In other words, this pathetically irrelevant group was made relevant by the very people who now turn around and bemoan their relevance. Fortunately, that relevance was quickly dashed by the president-elect himself, who sternly disavowed them immediately after the event gained media attention, effectively ending the rationale for the press’s lurid gawking. Even the New York Times editorial board remarked that “It was good to hear Donald Trump ‘disavow and condemn’ the white nationalism of some of his supporters.” The White House, it turns out, will not be the White Supremacist House.
Sadly, this is the only one of the allegations above with even a hint of fact behind it. The rest are pure hoaxes, perpetrated by opportunistic and ideologically-motivated liars plucked straight from central casting for the Social Justice freakshow.
It is not merely disappointing that our fellow members of the press have not dismissed this anti-Trump mythmaking for the cancerous nonsense it is: it is dangerous. For one thing, credulous reporting on this persistent wolf-crying will only deepen the already bottomless distrust of the mainstream media. In pushing this lying hysteria, the media risks becoming a reverse Martin Niemoller: First, they didn’t come for the women, but I spoke out anyway. Then they didn’t come for the gays, but I spoke out anyway. Then they didn’t come for the Jews, but I spoke out anyway. Who would be able to speak out credibly if some future administration somehow did undertake the illiberal policies that his opponents fear?
Further, the oversensitivity of the far Left to the alleged “hate” of the Trump era for failing to live up to the comically delicate and one-sided standards of discourse employed on college campuses gives openings for real hate speech and hate crimes to rise. When every off-color remark is hate speech, and when every microaggression is a hate crime, nothing is.
Does the Left imagine that the rise of the so-called “alt right” to such a status of countercultural prominence would have been possible if they had not beaten the word “racist” to death as a cudgel against even mild critics of President Obama? Can they possibly look back on eight years of those tactics leading their party to its near extinction and not recognize the manner in which they casually squander the good will of the American people? Perhaps not, given that newly elected House Minority Leader Nancy Pelosi apparently believes there is no appetite for a new direction among Democrats.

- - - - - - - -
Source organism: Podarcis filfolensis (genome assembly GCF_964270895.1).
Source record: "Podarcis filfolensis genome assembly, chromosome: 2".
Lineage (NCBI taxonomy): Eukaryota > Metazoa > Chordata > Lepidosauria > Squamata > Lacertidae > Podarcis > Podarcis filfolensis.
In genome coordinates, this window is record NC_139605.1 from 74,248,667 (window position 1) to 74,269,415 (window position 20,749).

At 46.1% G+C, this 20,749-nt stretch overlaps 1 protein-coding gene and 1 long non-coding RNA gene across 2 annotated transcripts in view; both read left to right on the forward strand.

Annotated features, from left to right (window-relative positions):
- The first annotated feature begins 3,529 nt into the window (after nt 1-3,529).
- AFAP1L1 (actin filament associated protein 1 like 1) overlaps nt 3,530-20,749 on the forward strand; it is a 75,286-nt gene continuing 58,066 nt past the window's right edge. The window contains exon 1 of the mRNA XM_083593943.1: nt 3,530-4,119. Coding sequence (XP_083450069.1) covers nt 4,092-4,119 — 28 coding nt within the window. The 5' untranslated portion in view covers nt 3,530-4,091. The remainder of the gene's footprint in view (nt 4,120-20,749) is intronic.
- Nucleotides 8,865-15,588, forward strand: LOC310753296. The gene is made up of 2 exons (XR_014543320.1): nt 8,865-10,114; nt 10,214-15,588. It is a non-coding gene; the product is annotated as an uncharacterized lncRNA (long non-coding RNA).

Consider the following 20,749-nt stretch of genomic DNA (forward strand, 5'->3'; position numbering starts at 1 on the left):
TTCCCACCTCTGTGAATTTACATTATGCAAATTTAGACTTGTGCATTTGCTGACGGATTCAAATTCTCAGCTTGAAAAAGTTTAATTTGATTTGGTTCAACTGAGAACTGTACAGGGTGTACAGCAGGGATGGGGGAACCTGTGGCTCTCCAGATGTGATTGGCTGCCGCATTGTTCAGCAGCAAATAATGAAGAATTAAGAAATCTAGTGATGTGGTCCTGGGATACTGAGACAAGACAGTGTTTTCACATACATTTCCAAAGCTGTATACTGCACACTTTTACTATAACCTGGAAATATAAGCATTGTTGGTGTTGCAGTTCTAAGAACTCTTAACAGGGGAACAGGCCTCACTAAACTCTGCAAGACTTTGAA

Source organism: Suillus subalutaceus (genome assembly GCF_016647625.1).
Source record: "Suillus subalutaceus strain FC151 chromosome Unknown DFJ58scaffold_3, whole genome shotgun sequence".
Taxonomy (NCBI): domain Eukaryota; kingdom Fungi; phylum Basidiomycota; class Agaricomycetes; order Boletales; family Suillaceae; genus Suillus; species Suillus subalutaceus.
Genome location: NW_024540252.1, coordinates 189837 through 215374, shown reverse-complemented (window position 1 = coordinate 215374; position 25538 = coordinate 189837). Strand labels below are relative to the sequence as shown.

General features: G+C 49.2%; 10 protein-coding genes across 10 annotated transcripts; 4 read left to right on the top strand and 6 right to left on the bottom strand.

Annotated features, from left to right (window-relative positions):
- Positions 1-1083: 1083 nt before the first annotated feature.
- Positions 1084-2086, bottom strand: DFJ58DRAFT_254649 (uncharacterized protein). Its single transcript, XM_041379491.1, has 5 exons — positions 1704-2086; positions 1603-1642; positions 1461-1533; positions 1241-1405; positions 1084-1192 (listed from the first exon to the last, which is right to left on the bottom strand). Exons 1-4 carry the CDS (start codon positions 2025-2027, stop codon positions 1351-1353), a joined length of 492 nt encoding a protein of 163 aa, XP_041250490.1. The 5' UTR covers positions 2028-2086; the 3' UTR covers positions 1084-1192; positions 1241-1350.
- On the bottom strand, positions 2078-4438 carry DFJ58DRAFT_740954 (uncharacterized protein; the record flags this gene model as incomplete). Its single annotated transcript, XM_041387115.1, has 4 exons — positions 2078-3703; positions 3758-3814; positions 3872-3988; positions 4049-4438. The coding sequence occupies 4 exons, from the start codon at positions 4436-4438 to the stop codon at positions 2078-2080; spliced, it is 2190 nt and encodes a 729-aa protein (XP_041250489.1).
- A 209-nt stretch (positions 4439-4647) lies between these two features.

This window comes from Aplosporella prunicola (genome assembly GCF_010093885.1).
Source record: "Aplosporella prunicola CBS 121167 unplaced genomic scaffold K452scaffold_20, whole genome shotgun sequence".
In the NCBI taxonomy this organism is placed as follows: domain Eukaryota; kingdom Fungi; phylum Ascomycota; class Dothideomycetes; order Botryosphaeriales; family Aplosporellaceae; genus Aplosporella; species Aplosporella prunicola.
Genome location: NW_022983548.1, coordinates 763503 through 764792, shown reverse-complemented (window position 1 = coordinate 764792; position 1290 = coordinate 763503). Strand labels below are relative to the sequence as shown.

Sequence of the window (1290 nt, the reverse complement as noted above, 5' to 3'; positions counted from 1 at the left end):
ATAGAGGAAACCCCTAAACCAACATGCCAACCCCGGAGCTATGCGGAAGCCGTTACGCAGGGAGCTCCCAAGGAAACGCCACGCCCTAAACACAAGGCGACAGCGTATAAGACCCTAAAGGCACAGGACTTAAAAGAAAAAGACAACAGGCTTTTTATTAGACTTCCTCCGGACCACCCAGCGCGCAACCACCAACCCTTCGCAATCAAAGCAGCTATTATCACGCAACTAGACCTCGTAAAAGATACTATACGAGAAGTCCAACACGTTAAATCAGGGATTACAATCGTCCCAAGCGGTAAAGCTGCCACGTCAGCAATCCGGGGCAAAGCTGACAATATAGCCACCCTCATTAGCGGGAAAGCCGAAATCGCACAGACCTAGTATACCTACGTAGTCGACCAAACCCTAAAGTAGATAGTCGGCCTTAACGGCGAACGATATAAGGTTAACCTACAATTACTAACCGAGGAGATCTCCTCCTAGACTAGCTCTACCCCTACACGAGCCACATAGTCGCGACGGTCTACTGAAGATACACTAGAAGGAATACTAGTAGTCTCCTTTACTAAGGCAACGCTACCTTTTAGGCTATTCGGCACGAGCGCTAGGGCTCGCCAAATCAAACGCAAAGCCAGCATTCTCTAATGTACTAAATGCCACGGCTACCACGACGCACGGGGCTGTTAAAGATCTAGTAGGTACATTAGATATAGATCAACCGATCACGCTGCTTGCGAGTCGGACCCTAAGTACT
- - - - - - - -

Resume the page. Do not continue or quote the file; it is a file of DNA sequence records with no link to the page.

Ordinarily, the decision by Pelosi and her allies to misspend their political capital would be of no concern to anyone but their supporters. But the extent to which the Pelosis of the world have shamelessly ginned up genuine fear among those same supporters with these tactics is the most dangerous after-effect of the narrative that Trump has stirred up hatred. Successfully convincing millions of Americans that a new president and his supporters harbor personal animus toward them, and that this animus will be expressed through policy for the next four years, is a dangerous and self-serving tactic that divides this country just when it most needs healing.
We refuse to aid them in this, and call on our fellow members of the media to issue similar refusals. There are legitimate reasons that one can express wariness toward the president-elect’s incoming administration, and legitimate standards by which one can criticize him. But to permit ungrounded smears, hate crime hoaxes, and the aspirations of poisonous cranks to frighten the nation for no good reason is unworthy of anyone concerned with truth.
Disclosure: Donald Trump is the father-in-law of Jared Kushner, publisher of Observer Media.